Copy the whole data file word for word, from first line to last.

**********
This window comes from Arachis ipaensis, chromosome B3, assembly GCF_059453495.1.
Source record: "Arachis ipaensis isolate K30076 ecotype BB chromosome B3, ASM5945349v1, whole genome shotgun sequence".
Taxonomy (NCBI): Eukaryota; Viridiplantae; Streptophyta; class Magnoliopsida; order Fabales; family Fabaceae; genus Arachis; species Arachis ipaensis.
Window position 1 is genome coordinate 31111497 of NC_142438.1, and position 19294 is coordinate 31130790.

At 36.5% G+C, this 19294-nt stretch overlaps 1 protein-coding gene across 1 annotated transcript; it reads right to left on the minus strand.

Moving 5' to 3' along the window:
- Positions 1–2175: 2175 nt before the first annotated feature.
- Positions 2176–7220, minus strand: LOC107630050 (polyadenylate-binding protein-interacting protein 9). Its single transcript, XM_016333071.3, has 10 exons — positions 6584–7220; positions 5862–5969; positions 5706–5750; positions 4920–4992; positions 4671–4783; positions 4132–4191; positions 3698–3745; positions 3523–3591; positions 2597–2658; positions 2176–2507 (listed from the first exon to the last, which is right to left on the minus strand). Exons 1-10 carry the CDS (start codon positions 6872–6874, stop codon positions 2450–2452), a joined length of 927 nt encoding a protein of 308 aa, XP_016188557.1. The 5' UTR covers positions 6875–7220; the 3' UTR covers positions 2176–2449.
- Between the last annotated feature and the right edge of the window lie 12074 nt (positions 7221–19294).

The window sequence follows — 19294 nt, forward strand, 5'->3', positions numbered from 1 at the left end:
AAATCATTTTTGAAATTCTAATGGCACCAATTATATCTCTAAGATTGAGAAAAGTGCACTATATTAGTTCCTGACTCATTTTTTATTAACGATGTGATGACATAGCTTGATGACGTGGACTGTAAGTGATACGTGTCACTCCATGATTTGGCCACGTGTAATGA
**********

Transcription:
This window comes from Arachis ipaensis, chromosome B3, assembly GCF_059453495.1.
Source record: "Arachis ipaensis isolate K30076 ecotype BB chromosome B3, ASM5945349v1, whole genome shotgun sequence".
Taxonomy (NCBI): Eukaryota; Viridiplantae; Streptophyta; class Magnoliopsida; order Fabales; family Fabaceae; genus Arachis; species Arachis ipaensis.
Window position 1 is genome coordinate 31111497 of NC_142438.1, and position 19294 is coordinate 31130790.

At 36.5% G+C, this 19294-nt stretch overlaps 1 protein-coding gene across 1 annotated transcript; it reads right to left on the minus strand.

Moving 5' to 3' along the window:
- Positions 1–2175: 2175 nt before the first annotated feature.
- Positions 2176–7220, minus strand: LOC107630050 (polyadenylate-binding protein-interacting protein 9). Its single transcript, XM_016333071.3, has 10 exons — positions 6584–7220; positions 5862–5969; positions 5706–5750; positions 4920–4992; positions 4671–4783; positions 4132–4191; positions 3698–3745; positions 3523–3591; positions 2597–2658; positions 2176–2507 (listed from the first exon to the last, which is right to left on the minus strand). Exons 1-10 carry the CDS (start codon positions 6872–6874, stop codon positions 2450–2452), a joined length of 927 nt encoding a protein of 308 aa, XP_016188557.1. The 5' UTR covers positions 6875–7220; the 3' UTR covers positions 2176–2449.
- Between the last annotated feature and the right edge of the window lie 12074 nt (positions 7221–19294).

The window sequence follows — 19294 nt, forward strand, 5'->3', positions numbered from 1 at the left end:
AAATCATTTTTGAAATTCTAATGGCACCAATTATATCTCTAAGATTGAGAAAAGTGCACTATATTAGTTCCTGACTCATTTTTTATTAACGATGTGATGACATAGCTTGATGACGTGGACTGTAAGTGATACGTGTCACTCCATGATTTGGCCACGTGTAATGA